13 May 2024

Marion Banide

Farmer Protests: When sustainability collides with economic reality- Part 1

Solving the dilemma between affordability, profitability,
and sustainability

The sourcing of sustainable, ethically produced food often incurs higher costs due to increased investment in sustainable farming methods, certification fees and limited economies of scale (from reduced yields). Additionally, the unpredictability of weather patterns contributes to supply uncertainty, further burdening farmers committed to responsible farming practices.

While these elevated costs should logically result in higher prices for end-consumers, retailers’ strategy to maintain competitive (low) pricing leads to progressive squeezing of farmers’ margins. This not only undermines the farmer’s ability to sustainably produce in the long run, but also jeopardises their very livelihood. Globalization, while expanding market opportunities for farmers, has also subjected them to intense competition, often favouring larger agri-food conglomerates at the expense of smaller, familial farms.

To address this multifaceted issue, solutions must delicately balance the needs of consumers and producers. Policymakers have responded by enacting regulations such as the Due Diligence Directive, to bolster farmers’ position within the supply chain. Additionally, initiatives like the Unfair Trade Practices Directive seek to regulate buyer-seller relationships, fostering fairer commercial conduct.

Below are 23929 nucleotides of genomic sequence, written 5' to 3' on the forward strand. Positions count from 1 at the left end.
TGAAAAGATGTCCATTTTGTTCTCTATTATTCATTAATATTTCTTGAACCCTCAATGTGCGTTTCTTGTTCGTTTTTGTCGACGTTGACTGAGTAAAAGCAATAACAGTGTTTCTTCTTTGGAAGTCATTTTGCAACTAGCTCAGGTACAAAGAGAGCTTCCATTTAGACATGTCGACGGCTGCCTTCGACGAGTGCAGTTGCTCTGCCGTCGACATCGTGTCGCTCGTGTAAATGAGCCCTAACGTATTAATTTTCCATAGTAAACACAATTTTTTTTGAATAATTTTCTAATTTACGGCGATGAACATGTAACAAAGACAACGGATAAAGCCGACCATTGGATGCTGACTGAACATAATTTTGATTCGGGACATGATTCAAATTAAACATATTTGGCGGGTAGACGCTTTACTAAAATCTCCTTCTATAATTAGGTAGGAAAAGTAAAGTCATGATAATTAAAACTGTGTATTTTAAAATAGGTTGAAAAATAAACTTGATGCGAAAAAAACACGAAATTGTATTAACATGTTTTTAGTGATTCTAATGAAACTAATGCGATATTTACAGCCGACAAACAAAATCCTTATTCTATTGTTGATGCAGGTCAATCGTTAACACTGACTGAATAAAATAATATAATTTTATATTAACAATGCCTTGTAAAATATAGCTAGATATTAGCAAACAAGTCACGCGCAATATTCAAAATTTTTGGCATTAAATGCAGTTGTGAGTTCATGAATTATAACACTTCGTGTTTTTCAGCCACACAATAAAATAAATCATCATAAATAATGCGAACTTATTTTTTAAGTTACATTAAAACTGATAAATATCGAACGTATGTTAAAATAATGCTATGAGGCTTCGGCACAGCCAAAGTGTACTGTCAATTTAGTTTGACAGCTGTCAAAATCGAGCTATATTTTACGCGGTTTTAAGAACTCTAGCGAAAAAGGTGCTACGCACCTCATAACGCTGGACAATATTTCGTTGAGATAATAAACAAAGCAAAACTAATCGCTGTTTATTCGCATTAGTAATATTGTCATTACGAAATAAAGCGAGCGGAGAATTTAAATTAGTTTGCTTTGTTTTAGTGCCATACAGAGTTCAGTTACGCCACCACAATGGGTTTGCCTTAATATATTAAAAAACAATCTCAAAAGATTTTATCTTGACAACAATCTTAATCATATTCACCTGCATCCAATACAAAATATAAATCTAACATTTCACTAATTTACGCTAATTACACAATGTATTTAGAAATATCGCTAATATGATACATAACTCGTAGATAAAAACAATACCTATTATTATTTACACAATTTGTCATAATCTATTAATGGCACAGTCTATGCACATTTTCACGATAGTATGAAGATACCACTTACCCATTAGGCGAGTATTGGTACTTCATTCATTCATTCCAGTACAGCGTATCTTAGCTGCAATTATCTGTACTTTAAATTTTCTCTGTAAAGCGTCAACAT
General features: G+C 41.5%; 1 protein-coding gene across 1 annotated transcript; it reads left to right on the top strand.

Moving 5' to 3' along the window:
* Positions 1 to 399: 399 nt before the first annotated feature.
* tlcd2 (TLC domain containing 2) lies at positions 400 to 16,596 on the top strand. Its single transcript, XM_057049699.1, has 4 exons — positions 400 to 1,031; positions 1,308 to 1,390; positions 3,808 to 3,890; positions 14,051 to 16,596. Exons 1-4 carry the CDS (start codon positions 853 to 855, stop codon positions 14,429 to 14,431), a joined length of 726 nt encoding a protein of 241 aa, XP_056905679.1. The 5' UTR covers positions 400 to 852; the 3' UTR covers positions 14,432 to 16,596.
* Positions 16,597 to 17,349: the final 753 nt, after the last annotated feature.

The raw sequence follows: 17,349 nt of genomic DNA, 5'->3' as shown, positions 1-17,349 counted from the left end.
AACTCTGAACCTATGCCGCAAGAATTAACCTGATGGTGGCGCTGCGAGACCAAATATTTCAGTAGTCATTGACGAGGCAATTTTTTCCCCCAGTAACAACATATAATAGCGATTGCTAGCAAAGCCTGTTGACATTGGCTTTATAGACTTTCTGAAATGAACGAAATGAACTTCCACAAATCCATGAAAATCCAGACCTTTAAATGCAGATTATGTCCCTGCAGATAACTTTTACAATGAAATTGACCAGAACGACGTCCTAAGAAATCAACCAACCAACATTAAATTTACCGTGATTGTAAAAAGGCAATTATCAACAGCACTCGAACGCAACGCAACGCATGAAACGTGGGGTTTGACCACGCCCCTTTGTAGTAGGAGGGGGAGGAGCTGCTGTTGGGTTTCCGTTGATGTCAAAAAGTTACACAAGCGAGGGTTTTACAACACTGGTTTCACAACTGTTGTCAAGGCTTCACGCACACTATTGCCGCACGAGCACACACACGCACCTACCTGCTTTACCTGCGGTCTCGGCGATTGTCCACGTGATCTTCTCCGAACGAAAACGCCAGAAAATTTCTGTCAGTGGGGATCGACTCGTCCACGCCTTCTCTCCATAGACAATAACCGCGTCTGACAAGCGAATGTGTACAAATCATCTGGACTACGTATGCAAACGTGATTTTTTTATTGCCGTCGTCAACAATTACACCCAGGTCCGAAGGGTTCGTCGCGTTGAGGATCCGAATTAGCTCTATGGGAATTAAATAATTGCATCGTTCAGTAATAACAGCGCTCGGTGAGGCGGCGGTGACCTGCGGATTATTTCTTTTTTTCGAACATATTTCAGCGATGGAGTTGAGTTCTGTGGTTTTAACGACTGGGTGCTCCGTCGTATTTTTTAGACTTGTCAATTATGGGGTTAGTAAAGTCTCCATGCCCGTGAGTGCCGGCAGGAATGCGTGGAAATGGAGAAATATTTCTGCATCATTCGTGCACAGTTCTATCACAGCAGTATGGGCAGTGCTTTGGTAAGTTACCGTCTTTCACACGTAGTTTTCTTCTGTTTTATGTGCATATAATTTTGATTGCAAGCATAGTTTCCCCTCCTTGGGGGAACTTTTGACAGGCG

Furthermore, the concept of shared responsibility and fair price, promoted by both European and non-European farmers, advocates for the equitable distribution of costs related to sustainability among all stakeholders in the supply chain, specifically to those actors who notably have more negotiating power and tend to be price-makers, such as retailers and processors. By fostering collaboration and collective action, shared responsibility promotes a more sustainable and resilient food system for both producers and consumers alike.

However, while these are positive steps, policies still overlook the profound impact of climate change and shifting weather patterns on agriculture productivity. Addressing climate-related challenges is paramount to ensuring the long-term sustainability of food production systems.

Click here to read the next part: Farmer protests: When sustainability collides with economic reality- Part 2. Empowering consumers to make sustainable food choices.

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13 May 2024

Marion Banide

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